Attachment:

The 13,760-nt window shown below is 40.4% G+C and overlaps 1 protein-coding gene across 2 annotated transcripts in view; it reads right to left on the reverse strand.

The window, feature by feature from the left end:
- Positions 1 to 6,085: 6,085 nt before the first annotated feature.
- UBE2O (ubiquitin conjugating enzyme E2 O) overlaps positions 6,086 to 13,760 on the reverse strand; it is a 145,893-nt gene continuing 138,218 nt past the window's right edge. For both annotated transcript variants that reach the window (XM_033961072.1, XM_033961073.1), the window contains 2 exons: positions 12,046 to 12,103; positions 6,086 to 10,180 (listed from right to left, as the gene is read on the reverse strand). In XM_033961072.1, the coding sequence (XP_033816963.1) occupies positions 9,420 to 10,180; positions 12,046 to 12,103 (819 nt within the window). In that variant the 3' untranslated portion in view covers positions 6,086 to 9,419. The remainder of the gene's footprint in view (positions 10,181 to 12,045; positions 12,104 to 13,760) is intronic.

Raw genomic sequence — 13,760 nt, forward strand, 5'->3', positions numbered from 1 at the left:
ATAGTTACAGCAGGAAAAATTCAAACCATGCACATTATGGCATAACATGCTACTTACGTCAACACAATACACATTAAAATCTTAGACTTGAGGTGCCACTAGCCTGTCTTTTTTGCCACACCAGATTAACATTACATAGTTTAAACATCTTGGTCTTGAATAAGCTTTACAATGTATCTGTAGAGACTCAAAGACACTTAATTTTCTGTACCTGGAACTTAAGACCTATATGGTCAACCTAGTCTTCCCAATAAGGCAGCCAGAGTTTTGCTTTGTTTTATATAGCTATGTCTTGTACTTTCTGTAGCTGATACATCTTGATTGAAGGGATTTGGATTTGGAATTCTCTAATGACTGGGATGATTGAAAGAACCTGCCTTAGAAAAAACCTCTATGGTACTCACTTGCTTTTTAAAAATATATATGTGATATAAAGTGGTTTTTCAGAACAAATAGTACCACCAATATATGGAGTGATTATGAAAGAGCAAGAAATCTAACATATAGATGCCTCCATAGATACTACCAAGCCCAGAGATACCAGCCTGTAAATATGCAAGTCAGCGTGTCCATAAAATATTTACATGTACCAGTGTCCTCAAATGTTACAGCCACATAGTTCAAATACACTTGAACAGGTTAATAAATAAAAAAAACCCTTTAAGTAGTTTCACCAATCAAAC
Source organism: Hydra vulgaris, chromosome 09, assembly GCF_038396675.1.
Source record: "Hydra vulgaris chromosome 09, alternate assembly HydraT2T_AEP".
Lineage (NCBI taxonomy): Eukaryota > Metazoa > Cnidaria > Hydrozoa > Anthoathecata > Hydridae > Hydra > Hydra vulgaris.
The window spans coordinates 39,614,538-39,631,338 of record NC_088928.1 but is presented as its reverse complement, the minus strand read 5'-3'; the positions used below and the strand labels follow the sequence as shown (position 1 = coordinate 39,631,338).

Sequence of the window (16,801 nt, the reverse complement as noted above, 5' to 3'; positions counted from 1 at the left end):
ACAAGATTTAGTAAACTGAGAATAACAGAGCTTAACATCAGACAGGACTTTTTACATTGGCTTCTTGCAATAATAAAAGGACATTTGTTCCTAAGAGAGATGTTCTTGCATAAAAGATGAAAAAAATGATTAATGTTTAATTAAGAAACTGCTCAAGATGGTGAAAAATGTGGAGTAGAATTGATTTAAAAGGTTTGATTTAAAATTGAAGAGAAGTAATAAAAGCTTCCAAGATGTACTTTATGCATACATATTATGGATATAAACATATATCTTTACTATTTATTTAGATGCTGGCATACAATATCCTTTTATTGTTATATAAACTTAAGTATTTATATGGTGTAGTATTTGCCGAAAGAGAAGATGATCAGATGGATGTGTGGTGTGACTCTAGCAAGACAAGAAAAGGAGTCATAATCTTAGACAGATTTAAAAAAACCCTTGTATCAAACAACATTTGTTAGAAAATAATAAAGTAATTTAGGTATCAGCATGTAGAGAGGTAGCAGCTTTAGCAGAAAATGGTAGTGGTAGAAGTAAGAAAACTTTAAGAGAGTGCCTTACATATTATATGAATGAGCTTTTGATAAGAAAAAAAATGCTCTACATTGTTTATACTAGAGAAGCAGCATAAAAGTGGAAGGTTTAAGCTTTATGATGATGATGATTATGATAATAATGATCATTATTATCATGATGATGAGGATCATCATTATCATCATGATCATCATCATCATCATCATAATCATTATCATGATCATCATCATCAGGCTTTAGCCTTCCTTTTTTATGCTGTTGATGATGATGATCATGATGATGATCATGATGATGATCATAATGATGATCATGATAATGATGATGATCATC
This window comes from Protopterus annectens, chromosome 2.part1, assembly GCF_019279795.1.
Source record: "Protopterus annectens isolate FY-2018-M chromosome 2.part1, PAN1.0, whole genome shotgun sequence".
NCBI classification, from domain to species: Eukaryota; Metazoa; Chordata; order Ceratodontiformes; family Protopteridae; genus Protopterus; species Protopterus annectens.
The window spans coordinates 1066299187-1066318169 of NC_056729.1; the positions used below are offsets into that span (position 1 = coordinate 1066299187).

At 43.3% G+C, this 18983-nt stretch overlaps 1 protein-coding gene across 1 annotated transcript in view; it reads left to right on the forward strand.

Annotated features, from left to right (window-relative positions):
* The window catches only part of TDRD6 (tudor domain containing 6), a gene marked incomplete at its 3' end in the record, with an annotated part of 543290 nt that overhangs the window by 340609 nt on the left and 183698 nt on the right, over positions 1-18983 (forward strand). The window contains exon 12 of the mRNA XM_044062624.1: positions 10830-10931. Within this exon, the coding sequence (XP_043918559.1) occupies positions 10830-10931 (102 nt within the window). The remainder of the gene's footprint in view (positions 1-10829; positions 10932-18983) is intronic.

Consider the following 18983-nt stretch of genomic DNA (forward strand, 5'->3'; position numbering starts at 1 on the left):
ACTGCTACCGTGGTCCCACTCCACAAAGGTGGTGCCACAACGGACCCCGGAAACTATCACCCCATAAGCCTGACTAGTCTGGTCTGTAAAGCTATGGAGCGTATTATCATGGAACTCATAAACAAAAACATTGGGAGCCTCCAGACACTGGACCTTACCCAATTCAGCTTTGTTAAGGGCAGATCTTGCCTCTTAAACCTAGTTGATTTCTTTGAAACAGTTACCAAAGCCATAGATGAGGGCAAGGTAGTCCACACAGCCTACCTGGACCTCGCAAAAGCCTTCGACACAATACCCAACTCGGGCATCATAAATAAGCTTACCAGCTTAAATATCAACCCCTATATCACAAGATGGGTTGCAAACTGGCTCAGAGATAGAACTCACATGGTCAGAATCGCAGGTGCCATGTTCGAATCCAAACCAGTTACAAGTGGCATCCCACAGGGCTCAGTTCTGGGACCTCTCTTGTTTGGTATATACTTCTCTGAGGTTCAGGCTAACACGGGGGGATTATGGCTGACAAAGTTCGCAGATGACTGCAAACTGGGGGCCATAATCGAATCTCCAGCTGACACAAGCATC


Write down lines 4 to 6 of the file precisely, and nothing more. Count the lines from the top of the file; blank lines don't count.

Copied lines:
- UBE2O (ubiquitin conjugating enzyme E2 O) overlaps positions 6,086 to 13,760 on the reverse strand; it is a 145,893-nt gene continuing 138,218 nt past the window's right edge. For both annotated transcript variants that reach the window (XM_033961072.1, XM_033961073.1), the window contains 2 exons: positions 12,046 to 12,103; positions 6,086 to 10,180 (listed from right to left, as the gene is read on the reverse strand). In XM_033961072.1, the coding sequence (XP_033816963.1) occupies positions 9,420 to 10,180; positions 12,046 to 12,103 (819 nt within the window). In that variant the 3' untranslated portion in view covers positions 6,086 to 9,419. The remainder of the gene's footprint in view (positions 10,181 to 12,045; positions 12,104 to 13,760) is intronic.

Raw genomic sequence — 13,760 nt, forward strand, 5'->3', positions numbered from 1 at the left:
ATAGTTACAGCAGGAAAAATTCAAACCATGCACATTATGGCATAACATGCTACTTACGTCAACACAATACACATTAAAATCTTAGACTTGAGGTGCCACTAGCCTGTCTTTTTTGCCACACCAGATTAACATTACATAGTTTAAACATCTTGGTCTTGAATAAGCTTTACAATGTATCTGTAGAGACTCAAAGACACTTAATTTTCTGTACCTGGAACTTAAGACCTATATGGTCAACCTAGTCTTCCCAATAAGGCAGCCAGAGTTTTGCTTTGTTTTATATAGCTATGTCTTGTACTTTCTGTAGCTGATACATCTTGATTGAAGGGATTTGGATTTGGAATTCTCTAATGACTGGGATGATTGAAAGAACCTGCCTTAGAAAAAACCTCTATGGTACTCACTTGCTTTTTAAAAATATATATGTGATATAAAGTGGTTTTTCAGAACAAATAGTACCACCAATATATGGAGTGATTATGAAAGAGCAAGAAATCTAACATATAGATGCCTCCATAGATACTACCAAGCCCAGAGATACCAGCCTGTAAATATGCAAGTCAGCGTGTCCATAAAATATTTACATGTACCAGTGTCCTCAAATGTTACAGCCACATAGTTCAAATACACTTGAACAGGTTAATAAATAAAAAAAACCCTTTAAGTAGTTTCACCAATCAAAC